On Biological and Cognitive Neuroscience

Mind and Language 13 (1):110-131 (1998)
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Abstract

Many philosophers and neuroscientists defend a view we express with the slogan that mental science is neuroscience. We argue that there are two ways of interpreting this view, depending on what is meant by ‘neuroscience’. On one interpretation, the view is that mental science is cognitive neuroscience, where this is the science that integrates psychology with the biology of the brain. On another interpretation, the view is that mental science is biological neuroscience, where this is the investigation concerned with the chemistry, physiology and anatomy of neurons and neuronal assemblies. Since the claim about cognitive neuroscience is a scientific triviality, we concentrate on the claim about biological neuroscience, and criticise two initially promising lines of argument for it, one prompted by reflection on the history of biology, and one prompted by reflection on the neurophysiological process known as long‐term potentiation, which may be implicated in learning. We argue that neither of these arguments is successful in supporting the view that mental science is biological neuroscience.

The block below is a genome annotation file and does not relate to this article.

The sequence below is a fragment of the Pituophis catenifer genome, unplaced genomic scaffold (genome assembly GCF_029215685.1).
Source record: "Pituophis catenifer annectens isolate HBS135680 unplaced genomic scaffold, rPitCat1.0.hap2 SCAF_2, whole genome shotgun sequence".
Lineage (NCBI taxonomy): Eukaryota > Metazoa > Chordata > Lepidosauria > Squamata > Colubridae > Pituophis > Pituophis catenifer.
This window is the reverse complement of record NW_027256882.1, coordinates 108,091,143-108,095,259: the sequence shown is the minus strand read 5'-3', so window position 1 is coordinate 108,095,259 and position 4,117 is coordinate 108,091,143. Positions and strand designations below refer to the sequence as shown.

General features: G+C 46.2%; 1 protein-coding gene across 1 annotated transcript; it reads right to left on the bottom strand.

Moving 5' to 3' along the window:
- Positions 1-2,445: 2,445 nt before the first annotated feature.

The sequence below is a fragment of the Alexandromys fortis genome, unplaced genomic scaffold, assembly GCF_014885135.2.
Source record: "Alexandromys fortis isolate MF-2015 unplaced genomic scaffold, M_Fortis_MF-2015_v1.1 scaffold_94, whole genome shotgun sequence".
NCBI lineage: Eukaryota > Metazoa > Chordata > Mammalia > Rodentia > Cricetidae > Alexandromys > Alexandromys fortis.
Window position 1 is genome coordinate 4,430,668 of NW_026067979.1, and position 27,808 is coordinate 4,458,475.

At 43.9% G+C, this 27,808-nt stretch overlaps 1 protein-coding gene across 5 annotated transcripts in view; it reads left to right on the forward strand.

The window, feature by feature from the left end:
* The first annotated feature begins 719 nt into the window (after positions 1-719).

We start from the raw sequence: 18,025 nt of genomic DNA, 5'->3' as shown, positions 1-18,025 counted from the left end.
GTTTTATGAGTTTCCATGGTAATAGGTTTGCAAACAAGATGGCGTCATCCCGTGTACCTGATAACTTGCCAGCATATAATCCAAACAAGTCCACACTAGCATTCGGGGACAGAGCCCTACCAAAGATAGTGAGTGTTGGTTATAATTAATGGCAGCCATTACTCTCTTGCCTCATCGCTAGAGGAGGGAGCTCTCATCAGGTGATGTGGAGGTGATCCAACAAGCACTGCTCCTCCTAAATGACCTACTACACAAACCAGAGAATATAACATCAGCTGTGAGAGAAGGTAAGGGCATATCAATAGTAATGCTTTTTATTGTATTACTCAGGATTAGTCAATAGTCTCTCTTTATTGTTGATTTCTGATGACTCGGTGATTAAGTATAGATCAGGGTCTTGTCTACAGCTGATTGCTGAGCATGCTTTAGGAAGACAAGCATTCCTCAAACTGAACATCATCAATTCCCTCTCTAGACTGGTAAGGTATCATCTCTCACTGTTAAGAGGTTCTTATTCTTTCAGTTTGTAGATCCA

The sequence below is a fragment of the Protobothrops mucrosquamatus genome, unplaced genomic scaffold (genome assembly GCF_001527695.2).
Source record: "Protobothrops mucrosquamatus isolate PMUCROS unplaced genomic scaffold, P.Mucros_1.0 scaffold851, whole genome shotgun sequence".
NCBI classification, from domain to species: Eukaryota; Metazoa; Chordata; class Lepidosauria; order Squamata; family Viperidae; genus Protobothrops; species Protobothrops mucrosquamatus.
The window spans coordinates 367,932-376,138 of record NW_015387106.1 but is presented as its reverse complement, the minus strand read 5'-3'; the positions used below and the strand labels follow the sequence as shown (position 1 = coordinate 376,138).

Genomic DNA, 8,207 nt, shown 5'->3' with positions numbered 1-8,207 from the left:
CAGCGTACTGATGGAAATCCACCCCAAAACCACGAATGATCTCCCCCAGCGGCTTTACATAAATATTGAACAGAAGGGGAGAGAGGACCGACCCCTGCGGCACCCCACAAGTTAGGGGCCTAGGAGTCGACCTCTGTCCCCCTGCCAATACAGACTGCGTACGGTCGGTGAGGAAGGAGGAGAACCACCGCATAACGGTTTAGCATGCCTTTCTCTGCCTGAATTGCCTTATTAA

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Author Profiles

Ian Gold
McGill University
Daniel Stoljar
Australian National University

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